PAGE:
November 2011 Archives
As a teacher I would like to say that I refuse to take part in the forthcoming industrial action on the grounds that I am patriotic and love my country.
Firstly I am right-wing and a committed reactionary. I believe that employers are the Victorian patriarchal figures - pillars of our community - who have our best interest at heart. To go against them - to disrupt the production and the business of education - is tantamount to sacrilege because it is a betrayal of our trust and a breach of our contractual duties with our place of work.
An MP is demanding to know why taxpayers have forked out hundreds of thousands of pounds to former Prime Ministers via a little-known grant.
Tony Blair has received £272,888 since quitting as Prime Minister, while Gordon Brown has received £83,718.
Lady Thatcher received £529,100 over the past five years, while John Major received £490,921.
In Mr Brown's case, the cash comes on top of the £29,963.91 he has claimed in MP's expenses since quitting Downing Street last May.
Every now and then (if you're lucky) a piece of literature - be it a novel or a poem - will come along and shake your heart; it'll rock your world. And, I swear, your perspective of yourself and the space around you, will never be the same again.
Today, of course, is Remembrance Sunday - a day on which our nation commemorates all those soldiers who have given their lives for our country. Quite rightly, perhaps, many people take part in services being held in churches up and down our country - and in other parts of our towns and cities including community halls, town centres and temples.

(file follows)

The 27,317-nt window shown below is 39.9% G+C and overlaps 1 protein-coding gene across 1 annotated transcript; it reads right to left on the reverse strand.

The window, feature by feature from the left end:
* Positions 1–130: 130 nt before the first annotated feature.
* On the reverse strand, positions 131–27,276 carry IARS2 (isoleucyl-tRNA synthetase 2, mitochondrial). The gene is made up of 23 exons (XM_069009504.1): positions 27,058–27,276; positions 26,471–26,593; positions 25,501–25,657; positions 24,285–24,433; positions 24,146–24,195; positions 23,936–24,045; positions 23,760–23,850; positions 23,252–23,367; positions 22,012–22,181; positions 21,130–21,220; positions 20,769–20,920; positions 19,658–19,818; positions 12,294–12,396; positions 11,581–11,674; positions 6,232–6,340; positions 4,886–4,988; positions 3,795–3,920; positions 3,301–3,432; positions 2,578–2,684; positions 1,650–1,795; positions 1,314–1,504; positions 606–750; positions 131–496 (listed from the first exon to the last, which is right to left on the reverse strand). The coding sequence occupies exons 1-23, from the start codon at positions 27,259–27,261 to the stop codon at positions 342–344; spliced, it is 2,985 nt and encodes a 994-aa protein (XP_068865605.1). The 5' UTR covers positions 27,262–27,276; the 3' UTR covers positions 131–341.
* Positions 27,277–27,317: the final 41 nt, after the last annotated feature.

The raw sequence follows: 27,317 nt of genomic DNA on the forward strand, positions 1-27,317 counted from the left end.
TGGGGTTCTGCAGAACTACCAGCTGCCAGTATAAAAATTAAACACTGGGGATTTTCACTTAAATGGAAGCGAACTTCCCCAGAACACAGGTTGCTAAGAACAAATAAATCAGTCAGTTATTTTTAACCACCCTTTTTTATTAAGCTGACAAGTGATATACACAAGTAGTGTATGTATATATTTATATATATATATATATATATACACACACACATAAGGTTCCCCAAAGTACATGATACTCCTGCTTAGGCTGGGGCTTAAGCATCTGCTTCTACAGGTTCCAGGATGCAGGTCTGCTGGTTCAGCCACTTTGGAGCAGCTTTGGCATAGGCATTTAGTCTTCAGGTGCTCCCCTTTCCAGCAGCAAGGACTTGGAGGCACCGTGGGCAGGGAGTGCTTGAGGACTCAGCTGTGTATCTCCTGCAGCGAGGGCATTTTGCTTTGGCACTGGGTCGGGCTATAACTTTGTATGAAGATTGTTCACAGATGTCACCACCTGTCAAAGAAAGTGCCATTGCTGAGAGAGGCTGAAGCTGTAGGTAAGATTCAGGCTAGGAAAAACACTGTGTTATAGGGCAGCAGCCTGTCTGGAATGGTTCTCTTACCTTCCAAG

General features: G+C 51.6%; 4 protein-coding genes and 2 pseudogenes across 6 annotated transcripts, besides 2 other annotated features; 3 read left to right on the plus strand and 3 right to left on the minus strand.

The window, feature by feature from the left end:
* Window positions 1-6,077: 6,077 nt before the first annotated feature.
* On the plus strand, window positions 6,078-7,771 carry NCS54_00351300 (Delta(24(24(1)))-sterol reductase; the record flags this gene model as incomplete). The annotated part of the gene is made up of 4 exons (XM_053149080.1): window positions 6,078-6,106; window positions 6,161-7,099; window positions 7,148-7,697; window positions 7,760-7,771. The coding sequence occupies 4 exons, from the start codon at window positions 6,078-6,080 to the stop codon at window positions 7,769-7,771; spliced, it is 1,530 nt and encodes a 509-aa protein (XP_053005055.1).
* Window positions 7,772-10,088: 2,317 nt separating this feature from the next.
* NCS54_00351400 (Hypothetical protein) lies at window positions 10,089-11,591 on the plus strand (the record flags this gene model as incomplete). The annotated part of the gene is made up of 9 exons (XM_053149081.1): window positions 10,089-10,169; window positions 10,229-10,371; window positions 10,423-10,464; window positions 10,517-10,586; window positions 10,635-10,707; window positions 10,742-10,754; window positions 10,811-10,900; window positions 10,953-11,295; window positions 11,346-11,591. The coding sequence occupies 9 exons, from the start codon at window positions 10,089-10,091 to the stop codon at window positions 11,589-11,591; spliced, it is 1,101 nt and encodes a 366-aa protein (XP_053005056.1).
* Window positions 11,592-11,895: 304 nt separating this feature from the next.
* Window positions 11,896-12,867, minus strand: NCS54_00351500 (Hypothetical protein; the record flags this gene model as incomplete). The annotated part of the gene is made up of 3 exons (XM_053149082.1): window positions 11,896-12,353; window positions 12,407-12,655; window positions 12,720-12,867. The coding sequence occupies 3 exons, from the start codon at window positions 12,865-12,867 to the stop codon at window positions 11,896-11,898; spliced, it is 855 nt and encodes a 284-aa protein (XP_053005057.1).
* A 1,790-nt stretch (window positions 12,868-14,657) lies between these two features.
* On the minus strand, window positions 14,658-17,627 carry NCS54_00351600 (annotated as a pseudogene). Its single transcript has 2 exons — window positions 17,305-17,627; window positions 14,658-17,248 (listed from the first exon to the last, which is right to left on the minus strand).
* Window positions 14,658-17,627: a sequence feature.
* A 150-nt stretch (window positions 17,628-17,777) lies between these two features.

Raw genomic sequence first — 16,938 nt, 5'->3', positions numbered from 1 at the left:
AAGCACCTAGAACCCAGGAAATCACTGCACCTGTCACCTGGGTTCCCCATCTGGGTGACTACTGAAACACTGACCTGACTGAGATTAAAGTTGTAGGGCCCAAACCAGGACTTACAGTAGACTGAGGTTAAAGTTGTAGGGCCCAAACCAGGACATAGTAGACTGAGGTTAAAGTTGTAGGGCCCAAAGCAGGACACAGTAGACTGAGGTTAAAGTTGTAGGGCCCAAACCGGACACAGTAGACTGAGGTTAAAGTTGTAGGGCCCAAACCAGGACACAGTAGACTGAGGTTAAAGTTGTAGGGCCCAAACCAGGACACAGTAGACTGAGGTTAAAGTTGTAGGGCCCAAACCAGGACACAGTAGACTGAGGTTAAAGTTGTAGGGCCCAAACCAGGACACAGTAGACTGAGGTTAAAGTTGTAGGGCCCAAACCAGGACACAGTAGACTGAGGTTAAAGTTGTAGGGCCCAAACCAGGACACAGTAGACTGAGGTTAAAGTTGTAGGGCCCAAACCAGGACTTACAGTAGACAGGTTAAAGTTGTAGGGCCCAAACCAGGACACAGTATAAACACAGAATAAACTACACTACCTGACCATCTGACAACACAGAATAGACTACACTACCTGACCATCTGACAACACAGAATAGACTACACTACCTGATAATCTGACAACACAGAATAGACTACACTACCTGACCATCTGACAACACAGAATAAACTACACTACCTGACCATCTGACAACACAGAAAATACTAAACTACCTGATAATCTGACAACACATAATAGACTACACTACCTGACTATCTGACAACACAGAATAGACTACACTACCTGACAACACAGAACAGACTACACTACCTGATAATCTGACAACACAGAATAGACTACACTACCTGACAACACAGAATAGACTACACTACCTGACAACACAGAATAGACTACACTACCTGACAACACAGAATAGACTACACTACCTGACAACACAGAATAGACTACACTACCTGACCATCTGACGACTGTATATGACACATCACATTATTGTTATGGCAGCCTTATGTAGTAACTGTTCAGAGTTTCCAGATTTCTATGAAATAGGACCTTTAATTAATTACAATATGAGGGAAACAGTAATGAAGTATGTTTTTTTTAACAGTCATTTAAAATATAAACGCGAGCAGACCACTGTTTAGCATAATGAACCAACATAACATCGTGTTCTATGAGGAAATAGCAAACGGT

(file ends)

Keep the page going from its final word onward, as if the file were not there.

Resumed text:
Essentially I have absolutely no problem with people wanting to mark this occasion with whatever appropriate means they want to employ. I think it is fitting that some form of event is organised on a national scale to remember the immensity of sacrifice made by thousands and indeed millions of young soldiers - many as young as the students I teach.
So I'm all for it. I really am.
You would think that a 17th century Catholic who attempted to blow up Parliament - the ultimate symbol of democracy in this country - would be hard pushed to gain even an iota of sympathy from anyone. Certainly not then and, perhaps, not even now.
And yet today, sympathy is exactly what I feel towards Guy Fawkes, a man who was executed publicly in the most savage and brutal manner - though he did purposefully break his neck in order to by-pass a prolonged, agonising death.
'It's just not cricket' is an adage used by many to denote unsavory, behaviour in our society. And this is particularly true in the light of Pakistan's cricket team's skipper, Salman Butt. Today he was jailed for 30 months for his role in deliberately creating no-balls against England in the Test match last year. So perhaps, understandably, people might think twice about correlating gentlemanly conduct with this whiter-than-white sport.
However, my question concerns the sentence itself.
Granted that Butt and the other two players, Mohammed Asif and Mohammed Amir, were found guilty of illegal tampering by Southwark Crown Court.
But were their offences so serious that only a prison sentence could be justified?
Young people have been invited to enter a prestigious writing competition backed by the Birmingham Post & Mail, giving them a chance to visit Parliament and meet top politicians and journalists.
The contest is organised by the Parliamentary Press Gallery, which includes journalists from leading regional and national newspapers as well as broadcasters and political bloggers.